I realize that I have not updated on Isabelle’s omphalocele in quite some time. I think because it is hard to notice progress when you look at it daily, I haven’t really thought about how much progress we have made in 6 weeks.
The opening on the omphalocele is significantly smaller than it is now. All around the edge about an inch of skin growth has occurred. The wound itself is significantly thicker and pretty gnarly. Everyday more and more of the leathery scab comes off. Now it is starting to come off in chunks. One of the ways that we can tell that the wound is getting smaller is that the piece of mepitel that we use is now about half the size of the piece we first used. The doctors also believe that under the scab they are starting to see “granularization” which is a fancy term for skin growth.
One concerning thing to me is that it is a bit damp And oozy. The oozyness is sometimes yellowy brown and sometimes pinkish. The doctor said this is normal, just like if you have a really bad skinned knee. The other concerning thing to me is that it smells. Again the doctor says this is normal, and that we are keeping the wound looking pretty good.
The dressing has changed from telfa to just a piece of gauze now. The reason for the change is to encourage more air flow to the wound. Also I find that the gauze is better at soaking up the oozy stuff so that’s good. We still change out her bandage once a day but we have also upped the tube top change from once a week to every other day or so. This is because the burn net was giving Isabelle a rash on her back.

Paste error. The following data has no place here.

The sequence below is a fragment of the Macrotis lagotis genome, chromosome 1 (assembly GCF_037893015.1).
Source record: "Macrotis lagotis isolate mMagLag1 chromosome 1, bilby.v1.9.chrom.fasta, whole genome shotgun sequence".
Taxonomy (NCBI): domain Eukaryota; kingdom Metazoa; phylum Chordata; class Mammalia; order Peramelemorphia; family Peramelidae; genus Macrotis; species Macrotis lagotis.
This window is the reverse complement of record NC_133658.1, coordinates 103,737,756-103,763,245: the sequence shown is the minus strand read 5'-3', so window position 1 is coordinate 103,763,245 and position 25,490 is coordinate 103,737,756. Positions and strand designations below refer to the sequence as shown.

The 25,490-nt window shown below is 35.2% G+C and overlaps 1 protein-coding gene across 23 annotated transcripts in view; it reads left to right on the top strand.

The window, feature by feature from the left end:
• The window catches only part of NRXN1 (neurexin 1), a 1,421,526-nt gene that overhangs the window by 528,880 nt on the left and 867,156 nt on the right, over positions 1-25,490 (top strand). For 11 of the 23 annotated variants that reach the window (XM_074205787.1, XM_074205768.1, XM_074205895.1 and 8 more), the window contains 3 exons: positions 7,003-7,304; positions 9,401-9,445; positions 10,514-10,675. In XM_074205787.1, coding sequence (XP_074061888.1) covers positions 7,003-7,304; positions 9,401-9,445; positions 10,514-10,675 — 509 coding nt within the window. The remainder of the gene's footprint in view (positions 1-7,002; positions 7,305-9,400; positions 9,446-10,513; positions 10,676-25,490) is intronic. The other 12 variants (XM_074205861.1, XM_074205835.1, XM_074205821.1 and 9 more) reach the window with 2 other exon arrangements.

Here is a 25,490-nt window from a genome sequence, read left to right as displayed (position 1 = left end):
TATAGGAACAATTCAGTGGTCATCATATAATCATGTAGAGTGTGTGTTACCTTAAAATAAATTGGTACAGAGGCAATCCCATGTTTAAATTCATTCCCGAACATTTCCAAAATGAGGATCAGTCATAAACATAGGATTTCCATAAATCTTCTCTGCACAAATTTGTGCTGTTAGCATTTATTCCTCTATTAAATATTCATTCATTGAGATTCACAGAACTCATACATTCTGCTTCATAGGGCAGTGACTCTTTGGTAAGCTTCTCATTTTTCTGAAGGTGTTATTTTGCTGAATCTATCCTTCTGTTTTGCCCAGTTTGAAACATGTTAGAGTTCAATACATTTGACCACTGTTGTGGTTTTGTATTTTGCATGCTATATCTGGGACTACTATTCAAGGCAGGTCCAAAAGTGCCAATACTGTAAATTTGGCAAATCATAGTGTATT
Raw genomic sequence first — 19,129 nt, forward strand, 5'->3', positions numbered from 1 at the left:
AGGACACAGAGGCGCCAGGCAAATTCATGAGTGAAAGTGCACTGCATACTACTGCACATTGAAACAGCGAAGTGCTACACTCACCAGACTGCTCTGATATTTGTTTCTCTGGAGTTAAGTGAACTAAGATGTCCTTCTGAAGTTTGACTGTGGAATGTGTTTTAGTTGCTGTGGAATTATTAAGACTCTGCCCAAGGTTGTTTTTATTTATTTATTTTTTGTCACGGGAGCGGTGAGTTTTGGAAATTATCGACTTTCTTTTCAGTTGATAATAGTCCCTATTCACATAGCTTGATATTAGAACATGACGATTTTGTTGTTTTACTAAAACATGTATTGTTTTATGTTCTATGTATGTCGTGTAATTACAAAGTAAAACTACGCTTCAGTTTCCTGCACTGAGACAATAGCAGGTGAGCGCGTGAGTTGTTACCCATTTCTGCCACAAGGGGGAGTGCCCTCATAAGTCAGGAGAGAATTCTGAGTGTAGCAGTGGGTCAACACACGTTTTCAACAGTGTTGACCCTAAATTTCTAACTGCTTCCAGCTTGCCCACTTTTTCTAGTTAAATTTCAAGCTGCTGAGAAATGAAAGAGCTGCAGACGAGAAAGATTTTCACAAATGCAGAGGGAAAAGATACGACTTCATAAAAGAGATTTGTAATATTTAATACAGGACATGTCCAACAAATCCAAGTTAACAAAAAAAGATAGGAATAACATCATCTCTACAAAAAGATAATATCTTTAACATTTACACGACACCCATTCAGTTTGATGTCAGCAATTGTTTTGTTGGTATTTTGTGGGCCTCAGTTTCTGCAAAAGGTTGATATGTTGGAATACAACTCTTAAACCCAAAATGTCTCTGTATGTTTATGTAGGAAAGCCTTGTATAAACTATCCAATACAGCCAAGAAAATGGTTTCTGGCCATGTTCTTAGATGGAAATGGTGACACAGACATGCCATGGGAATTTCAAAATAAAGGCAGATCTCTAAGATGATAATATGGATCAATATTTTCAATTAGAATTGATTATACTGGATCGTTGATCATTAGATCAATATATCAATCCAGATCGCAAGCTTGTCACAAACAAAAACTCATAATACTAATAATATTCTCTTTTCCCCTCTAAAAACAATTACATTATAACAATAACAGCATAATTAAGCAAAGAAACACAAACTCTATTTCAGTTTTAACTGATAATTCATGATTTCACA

All in all things are looking good. Our surgeon had not seen Isabelle in a couple of weeks and at first glance she mentioned that the omphalocele looked smaller and the wound looked smaller as well. It is much harder for us to tell when we see her everyday so it was good to hear the surgeon say that. I am trying hard not to compare with other cases that we see in our omphalocele support group because the range of cases and treatment methods is so big. Some kiddos have skin growth in 2 weeks. Some in 5 months. Some kids have closure surgery right at birth, some not for years and years. I do wish that there was a way to tell if Isabelle’s wound was healing quicker, slower or right on track. However I am much more at peace with Isabelle’s situation now and understand things will progress at whatever pace is necessary. In the grand scheme of things if the wound continually heals and does not get infected, we are in good shape.